• Streamline processes and procedures across your organization by leveraging end-to-end financial navigation solutions.

2. Progressive

While it’s still the early days of your organization’s financial navigation program, you may have begun to reap the benefits. Efforts to scale the program systemwide, however, may not yet be coordinated across leadership, and Standardized Operating Procedures (SOPs) haven’t been defined or reported. 

You’re likely facing staffing gaps at this stage, since clear roles and responsibilities haven’t yet been established and assigned. Few staff members know and understand the processes of your program, which aren’t yet formally structured and lack crucial components such as flow and documentation. 

Still in its infancy, your program’s structure doesn’t meet all of your needs. You are still relying on cumbersome and time-consuming methods of program management, setting you up for mistakes and missed opportunities. 

Three Ways to Level Up:

  • Enlist leadership to drive a systemwide strategy with clear ownership. 
  • Begin assessment of current processes and design roadmaps to revitalize them.
  • Implement a technology solution that will enable you to standardize processes, optimize patient savings, increase efficiency, and boost revenue.

3. Mature

At this stage, your organization has built a financial navigation program with clearly defined processes and a strategy that is supported by leadership. Your program’s steering committee—which includes leadership, executive sponsors, influencers, and end users—tracks and reports performance metrics. 

Roles and responsibilities are clearly defined and progress initiatives are closely monitored, as are KPIs. Processes are standardized, optimized, and benchmarked.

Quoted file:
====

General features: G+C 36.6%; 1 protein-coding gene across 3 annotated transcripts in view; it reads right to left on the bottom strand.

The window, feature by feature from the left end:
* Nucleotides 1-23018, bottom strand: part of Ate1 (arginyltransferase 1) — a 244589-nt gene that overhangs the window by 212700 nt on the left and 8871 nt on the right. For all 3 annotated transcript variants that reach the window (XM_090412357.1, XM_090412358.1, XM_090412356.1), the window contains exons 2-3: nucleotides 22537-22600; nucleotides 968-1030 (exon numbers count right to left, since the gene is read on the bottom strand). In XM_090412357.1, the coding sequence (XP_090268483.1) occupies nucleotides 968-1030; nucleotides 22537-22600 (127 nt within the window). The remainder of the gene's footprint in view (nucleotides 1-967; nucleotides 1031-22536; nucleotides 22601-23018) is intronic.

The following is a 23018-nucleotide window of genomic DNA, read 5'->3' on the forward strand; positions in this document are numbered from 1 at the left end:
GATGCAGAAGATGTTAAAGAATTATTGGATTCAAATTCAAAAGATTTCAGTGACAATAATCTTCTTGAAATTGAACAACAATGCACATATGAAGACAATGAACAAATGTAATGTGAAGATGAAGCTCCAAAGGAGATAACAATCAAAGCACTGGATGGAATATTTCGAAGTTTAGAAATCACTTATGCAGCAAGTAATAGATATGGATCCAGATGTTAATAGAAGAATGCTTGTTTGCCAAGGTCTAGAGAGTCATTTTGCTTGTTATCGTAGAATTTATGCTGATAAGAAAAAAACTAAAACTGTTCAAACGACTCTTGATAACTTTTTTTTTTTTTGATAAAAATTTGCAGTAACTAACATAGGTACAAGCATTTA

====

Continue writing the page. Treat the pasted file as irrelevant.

Your leadership recognizes the value of technology and may support expansion, but your program still hasn’t fully leveraged or integrated technology solutions to optimize results. 

Three Ways to Level Up:

  • Continue checking processes for standardization and enhancement opportunities. 
  • Build a framework for a program that spans all major departments, such as patient support services, revenue cycle, and pharmacy.
  • Review and audit your technology regularly to ensure it stays aligned with leading practices.

4. Optimized 

Congratulations! Your organization has built a world-class financial navigation program that is embedded across the system and leveraged by multiple departments and service lines to improve patient experience and increase your bottom line.

Your program has essential support staff in place that operates within a “patients first” culture of care. The entire organization, from leadership to navigators, stands behind your program. 

Processes are standardized, optimized, and benchmarked. KPIs, which are consistently monitored, track efficiency. 

Your technology and architecture are optimized for scalability and audited regularly to ensure leading practices are in place. 

Three Ways to Stay Optimized

  • Identify opportunities for expansion in other departments.
  • Keep your team motivated and actively involved in program execution. 
  • Develop a plan for determining which departments to prioritize for expansion. 

How Mature is Your Program?

Curious about your organization’s stage of maturity? Ready to move forward but aren’t sure how? 

Contact our team and we’ll be happy to help. Based on your program’s maturity stage, we offer personalized and detailed suggestions to take your efforts to the next level.